In order to confirm the relationship between glutathione-peroxidase (GSH-PO) localization and biological significance on steroid hormone-producing organs, immunocytochemical localization of GSH-PO in adrenal gland, testis, ovary and prostate of the rat was investigated. GSH-PO was well stained in specific cells of the tissues examined, but staining intensity was altered by the func tional state of the cells. Furthermore, GSH-PO staining was modified by lipoperoxidative damage in tissues or cells. Therefore, we proposed that the pattern of GSH-PO staining should be a more sensitive and specific indicator of oxidative damage in tissues. Thus, the staining pattern of GSH-PO is thought to be a useful marker for lipid peroxidation in the cell.
I examined the localization of gamma-glutamyltranspeptidase (GGT) and alkaline phosphatase (ALP) in the rat hepatoma cell line, McA-RH 7777, using enzyme cytochemical and immunocytochemical means. Both enzymes were confined to the cytoplasm around the nuclei. Golgi markers, namely Golgi 58K protein and a substance that reacts to wheat germ agglutinin (WGA), were also localized in the same sites. When McA-RH 7777 cells were cultured in a medium supplemented with dexamethasone, GGT activity was found in the borders between adjacent cells in addition to the cytoplasm around the nuclei. Moreover, the number of microtubular fibers in the cytoplasm increased remarkably. When McA-RH 7777 cells were synchronously cultured with excess thymidine and hydroxyurea, GGT and ALP were localized during the S~G2 period in the cell cycle at the borders of adjacent cells and were also found in the cytoplasm around the nuclei. Most McA-RH 7777 cells during this period assumed a flat form with numerous cell to cell contacts. This indicates that contact between adjacent McA-RH 7777 cells promotes the translocation of GGT or ALP from the Golgi apparatus to the plasma membrane.
In this study, we observed and analyzed the sub-micron motion of interphase chromosomes in living cells, labeled with the fluorescent thymidine analogue, Texas-Red dUTP. Our approach has an advantage in that chromosomes can be analyzed with regard to the nuclear architecture. We calibrated the observed motion of fluorescence-labeled chromatin by eliminating the rotational and translational movement of living nuclei that could significantly affect chromatin motion. Mathematical analyses of chromatin motion showed that: (1) interphase chromatin in living nuclei moves randomly, and the motion is limited within a small sub-region; (2) chromatin near the nuclear envelope moves in a more limited area than does centrally located chromatin; and (3) closely situated chromatin domains move independently of each other. Random and constrained chromatin motion in living nuclei supports the concept that interphase chromatin fibers are loose, flexible and floating in the nuclear matrix, and that chromatin anchors to the backbone of chromosomes. Moreover, that the random motions of DNA domains are independent of each other suggests that interphase chromatin arranges without structurally rigid continuity. This active motion of chromatin is consistent with dynamic biological processes, requiring chromosome motility and interactions. Additionally, the dynamic properties of interphase chromosomes may be significant in the interpretation of acquired chromosomal aberrations.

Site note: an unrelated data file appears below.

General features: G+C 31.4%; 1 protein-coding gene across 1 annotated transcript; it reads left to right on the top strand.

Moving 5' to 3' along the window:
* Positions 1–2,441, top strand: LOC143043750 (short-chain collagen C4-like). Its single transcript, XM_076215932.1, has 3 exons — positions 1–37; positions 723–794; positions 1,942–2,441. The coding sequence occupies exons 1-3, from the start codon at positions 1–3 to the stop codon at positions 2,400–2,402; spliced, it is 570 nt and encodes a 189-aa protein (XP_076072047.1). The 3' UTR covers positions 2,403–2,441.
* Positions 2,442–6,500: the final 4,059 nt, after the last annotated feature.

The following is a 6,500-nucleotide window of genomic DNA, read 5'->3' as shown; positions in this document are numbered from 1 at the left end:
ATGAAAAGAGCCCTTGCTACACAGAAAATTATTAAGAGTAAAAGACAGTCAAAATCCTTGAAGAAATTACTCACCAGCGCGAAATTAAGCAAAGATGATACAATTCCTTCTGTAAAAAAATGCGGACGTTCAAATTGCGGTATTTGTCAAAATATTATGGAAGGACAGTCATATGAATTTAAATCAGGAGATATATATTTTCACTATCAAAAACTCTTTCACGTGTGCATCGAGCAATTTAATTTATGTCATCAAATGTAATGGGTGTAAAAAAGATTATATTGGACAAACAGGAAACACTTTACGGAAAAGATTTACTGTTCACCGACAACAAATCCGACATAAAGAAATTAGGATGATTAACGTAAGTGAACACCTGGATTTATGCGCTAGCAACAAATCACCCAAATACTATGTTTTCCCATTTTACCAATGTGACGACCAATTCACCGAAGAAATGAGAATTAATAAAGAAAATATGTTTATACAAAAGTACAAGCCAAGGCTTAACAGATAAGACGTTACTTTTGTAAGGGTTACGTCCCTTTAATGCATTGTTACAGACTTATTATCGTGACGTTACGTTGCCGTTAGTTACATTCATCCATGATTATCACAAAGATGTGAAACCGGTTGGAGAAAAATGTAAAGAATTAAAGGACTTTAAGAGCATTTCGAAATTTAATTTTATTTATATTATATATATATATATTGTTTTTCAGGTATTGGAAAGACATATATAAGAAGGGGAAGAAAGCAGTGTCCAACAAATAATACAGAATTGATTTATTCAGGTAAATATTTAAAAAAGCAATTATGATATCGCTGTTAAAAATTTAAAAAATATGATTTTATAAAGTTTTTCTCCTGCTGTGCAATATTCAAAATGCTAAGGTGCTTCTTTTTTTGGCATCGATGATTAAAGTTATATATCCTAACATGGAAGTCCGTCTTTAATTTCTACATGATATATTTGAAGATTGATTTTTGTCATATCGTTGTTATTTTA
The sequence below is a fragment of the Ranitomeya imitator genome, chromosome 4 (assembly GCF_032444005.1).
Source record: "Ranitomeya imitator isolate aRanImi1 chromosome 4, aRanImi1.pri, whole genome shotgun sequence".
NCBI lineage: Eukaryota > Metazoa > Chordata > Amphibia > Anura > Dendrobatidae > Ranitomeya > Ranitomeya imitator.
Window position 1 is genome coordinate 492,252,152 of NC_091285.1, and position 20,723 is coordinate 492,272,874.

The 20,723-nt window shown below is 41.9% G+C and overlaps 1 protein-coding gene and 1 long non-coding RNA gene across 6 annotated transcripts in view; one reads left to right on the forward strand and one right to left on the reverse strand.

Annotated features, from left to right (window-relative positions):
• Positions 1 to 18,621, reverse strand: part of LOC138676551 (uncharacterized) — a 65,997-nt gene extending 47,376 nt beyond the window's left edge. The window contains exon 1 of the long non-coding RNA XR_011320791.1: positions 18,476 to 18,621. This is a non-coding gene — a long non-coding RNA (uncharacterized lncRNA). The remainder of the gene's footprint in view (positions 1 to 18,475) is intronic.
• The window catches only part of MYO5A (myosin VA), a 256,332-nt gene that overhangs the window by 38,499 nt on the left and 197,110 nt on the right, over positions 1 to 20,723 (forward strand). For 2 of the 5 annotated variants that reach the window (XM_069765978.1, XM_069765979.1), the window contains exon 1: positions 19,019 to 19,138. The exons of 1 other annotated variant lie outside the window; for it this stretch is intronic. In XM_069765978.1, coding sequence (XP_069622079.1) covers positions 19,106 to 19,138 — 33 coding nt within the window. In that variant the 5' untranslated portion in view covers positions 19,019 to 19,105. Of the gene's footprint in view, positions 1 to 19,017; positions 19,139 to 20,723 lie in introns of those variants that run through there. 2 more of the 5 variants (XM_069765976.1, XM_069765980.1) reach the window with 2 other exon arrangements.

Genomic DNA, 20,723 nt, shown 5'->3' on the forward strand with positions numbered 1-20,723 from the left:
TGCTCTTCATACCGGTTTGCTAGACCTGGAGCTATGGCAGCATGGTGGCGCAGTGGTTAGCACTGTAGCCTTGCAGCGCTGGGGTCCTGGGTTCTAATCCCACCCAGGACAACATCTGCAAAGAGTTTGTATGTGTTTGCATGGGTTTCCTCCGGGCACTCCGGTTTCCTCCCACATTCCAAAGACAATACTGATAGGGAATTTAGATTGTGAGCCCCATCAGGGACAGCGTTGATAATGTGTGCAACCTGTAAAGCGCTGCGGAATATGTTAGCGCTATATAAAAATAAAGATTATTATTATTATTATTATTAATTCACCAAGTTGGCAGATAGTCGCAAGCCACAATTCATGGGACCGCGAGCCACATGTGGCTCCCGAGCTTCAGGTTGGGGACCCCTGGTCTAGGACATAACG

Bromodeoxyuridine (BrdU) is known to cause base mispairs and DNA strand breaks during DNA synthesis, culminating in growth suppression. To know whether P53 gene plays any role in the BrdU-induced growth suppression, we continuously gave BrdU (20 μM) to the synchronized culture of human gastric cancer cell lines, MKN-45 (P53-wild type) and MKN-28 (P53-mutant), shortly after release from the G1/S block by hydroxyurea. In comparison with the control culture, the growth of MKN-28 was not suppressed until 48 hr of BrdU exposure, while that of MKN-45 was already suppressed at the 24 hr point. Continuous exposure to BrdU caused a S-phase delay and G2 arrest of around 6 hr each in MKN-45 and a delay only of the second S phase in MKN-28 in comparison with synchronized control cultures of matched cell cycle phase. BrdU-exposed MKN-45 cells showed a significantly higher incidence of apoptosis after the cells passed through the first G2 phase and the second S/G2 phases, but MKN-28 did not. It thus appears that the delays of S/G2 phases and an increased incidence of apoptosis in the first cell cycle are p53-dependent. The growth suppression in the second S/G2 phase or later observed in both of the cell lines may be p53-independent.